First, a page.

A recent retrospective analysis of registry data included 76 patients (including the aforementioned cohorts) from 15 centers and several single and multi-center transplant protocols.[42] The eligibility criteria and treatment schedules varied among individual protocols. Of the 76 patients, 73 had received autologous HSCT and 3 were mobilized but had not undergone transplantation (1 due to good response, 1 due to coincident pulmonary embolism, and 1 due to transplant refusal). The median age of the transplanted patients was 42 years, 74% were women, and 86% were rheumatoid factor positive. They had been previously treated with an average of 5 (range 2-9) disease-modifying anti-rheumatic drugs. Anti-TNF blocking agents, which are now considered the most effective anti-rheumatic therapy, failed in 4 patients. Significant functional impairment was present at baseline, with a median Health Assessment Questionnaire (HAQ) score of 1.4 (range 1.1-2.0; normal range 0-3). Sixty-seven out of 68 patients were reported as having destructive arthritis. The conditioning regimen was cyclophosphamide alone in the majority of patients, mostly 200 mg/kg (n = 62). Seven patients additionally received ATG, 2 received busulfan, and 1 underwent total body irradiation and ATG. One patient received fludarabine with ATG. Following treatment, 1 patient received bone marrow, but the rest received chemotherapy and/or granulocyte colony-stimulating factor (G-CSF)-mobilized peripheral-blood stem cells. The graft was unmanipulated in 28 patients, and the remaining received some form of lymphocyte depletion, mostly through CD34 selection. Median follow-up was 16 months (range 3-55). Forty-nine patients (67%) fulfilled the American College of Rheumatology criteria for 50% improvement at some point following transplant. The level of disability, as measured by the HAQ, was significantly reduced (P ≥.005). In most patients, disease-modifying anti-rheumatic drugs were reinstituted within 6 months for persistent or recurrent disease activity, resulting in improved disease control in half of the patients. The only factor that was significantly related to response was the presence of rheumatoid factor with significantly better responses in seronegative RA patients (P=.02). Disease duration, previous therapies, HLA-haplotype, or T-cell depletion of the graft did not correlate with response to treatment. Five months after transplant, 1 patient who had been treated with myeloablative conditioning (busulfan and cyclophosphamide) and a highly purified autograft died of infection and an incidental non-small lung cancer, corresponding to a treatment-related mortality of 1.4%.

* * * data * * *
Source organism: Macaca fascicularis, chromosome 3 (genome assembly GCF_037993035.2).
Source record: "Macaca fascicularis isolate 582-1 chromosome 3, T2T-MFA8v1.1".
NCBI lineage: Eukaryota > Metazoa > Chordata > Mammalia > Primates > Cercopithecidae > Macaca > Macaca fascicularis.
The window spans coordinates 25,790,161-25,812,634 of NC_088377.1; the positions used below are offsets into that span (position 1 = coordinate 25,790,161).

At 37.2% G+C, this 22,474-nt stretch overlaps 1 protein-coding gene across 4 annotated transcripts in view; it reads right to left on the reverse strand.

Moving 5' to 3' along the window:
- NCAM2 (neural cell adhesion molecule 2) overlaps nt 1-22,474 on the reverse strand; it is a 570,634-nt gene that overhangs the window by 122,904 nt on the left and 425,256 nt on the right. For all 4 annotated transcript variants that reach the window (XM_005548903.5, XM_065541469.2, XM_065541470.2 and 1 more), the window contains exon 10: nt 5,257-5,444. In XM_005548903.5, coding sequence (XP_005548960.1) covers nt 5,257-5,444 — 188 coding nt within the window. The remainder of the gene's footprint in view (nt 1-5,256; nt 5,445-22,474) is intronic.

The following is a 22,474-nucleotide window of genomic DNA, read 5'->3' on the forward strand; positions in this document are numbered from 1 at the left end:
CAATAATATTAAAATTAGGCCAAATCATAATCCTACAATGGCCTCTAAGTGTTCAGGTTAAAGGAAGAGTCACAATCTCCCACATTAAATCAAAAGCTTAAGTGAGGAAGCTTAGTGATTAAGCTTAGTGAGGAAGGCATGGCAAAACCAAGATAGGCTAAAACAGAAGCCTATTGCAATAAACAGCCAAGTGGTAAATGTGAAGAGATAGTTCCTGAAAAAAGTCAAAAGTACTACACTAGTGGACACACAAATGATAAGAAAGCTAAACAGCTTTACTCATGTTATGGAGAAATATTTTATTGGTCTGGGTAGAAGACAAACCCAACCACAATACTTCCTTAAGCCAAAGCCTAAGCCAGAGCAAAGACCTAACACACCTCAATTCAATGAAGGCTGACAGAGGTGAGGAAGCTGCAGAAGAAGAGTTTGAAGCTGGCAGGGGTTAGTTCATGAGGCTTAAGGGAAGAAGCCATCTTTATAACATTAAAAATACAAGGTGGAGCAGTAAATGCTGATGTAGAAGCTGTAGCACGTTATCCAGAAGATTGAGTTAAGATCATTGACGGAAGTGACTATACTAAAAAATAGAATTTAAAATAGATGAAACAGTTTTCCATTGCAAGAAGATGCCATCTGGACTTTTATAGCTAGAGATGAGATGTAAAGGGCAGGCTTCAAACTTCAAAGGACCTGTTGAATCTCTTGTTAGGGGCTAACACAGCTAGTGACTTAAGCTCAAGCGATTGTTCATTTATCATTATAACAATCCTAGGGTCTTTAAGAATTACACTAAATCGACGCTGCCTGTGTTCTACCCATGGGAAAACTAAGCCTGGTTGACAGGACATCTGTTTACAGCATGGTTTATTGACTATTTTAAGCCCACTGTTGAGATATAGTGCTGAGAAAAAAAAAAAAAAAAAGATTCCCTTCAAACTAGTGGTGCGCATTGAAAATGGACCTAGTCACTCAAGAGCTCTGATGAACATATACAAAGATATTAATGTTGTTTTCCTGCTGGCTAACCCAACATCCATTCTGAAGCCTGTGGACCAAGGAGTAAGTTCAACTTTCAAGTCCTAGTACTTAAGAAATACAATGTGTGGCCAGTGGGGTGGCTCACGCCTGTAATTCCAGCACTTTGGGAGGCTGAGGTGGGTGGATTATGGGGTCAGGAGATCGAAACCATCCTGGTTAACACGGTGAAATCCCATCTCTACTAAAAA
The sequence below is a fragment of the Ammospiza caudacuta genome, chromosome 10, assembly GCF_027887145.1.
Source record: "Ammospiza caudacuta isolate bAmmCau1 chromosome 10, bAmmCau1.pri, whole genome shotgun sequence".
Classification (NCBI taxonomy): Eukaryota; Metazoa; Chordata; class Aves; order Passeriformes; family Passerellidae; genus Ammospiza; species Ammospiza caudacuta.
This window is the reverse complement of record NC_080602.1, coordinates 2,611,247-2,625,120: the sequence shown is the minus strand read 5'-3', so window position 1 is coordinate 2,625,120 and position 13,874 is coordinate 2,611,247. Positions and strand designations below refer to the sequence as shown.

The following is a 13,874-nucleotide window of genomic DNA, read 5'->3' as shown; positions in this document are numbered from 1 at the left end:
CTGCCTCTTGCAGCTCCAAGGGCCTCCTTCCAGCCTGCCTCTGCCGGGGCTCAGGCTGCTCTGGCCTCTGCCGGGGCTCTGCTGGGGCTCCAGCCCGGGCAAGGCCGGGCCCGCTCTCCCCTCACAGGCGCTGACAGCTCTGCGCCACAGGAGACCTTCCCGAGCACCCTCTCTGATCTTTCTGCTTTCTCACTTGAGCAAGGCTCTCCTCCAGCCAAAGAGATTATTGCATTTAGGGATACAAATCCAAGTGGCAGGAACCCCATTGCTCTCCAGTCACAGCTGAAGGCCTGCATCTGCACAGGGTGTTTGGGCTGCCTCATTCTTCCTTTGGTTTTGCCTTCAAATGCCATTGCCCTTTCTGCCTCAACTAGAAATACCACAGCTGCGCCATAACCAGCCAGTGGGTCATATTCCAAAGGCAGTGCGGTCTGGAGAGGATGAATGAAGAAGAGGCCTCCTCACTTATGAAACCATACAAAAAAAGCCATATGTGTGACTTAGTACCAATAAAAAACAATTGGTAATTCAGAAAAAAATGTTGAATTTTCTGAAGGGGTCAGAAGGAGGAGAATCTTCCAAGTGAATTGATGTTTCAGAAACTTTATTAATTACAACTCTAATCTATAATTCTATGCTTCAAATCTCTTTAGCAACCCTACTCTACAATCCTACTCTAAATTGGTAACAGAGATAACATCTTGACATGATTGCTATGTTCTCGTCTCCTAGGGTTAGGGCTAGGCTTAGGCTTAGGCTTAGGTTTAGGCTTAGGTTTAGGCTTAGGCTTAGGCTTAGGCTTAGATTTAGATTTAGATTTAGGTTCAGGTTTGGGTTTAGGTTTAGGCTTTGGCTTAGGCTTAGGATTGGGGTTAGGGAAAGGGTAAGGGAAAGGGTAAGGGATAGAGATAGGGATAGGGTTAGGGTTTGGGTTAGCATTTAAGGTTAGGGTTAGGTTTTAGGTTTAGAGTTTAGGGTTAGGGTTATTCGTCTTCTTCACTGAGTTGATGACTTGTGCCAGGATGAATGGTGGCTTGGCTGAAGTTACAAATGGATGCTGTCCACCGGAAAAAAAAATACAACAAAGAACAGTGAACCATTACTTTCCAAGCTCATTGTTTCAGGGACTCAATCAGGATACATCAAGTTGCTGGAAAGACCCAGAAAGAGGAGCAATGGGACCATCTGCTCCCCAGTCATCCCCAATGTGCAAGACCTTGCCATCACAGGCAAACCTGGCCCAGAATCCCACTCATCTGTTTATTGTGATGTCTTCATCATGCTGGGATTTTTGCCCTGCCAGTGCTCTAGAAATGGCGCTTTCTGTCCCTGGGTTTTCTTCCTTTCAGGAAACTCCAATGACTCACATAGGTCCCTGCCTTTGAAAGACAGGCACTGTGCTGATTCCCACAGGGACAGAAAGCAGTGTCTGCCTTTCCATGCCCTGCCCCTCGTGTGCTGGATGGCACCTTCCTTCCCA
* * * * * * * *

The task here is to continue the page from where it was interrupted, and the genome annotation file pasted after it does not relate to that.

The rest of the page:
Of note, most of the patients were treated before the introduction of TNF blocking treatments in rheumatologic practice, with only 4 of the 73 patients having received anti-TNF agents before treatment. These drugs have shown major therapeutic benefits in refractory RA with relatively low toxicity. The success of this therapy has led to the development of other so-called biological agents targeted at cytokines and cytokine-receptors (eg, interleukin-1 receptor antagonists). The effectiveness of these therapies reduces the number of patients with severe, resistant disease in whom immunoablation and autologous SCT could be considered.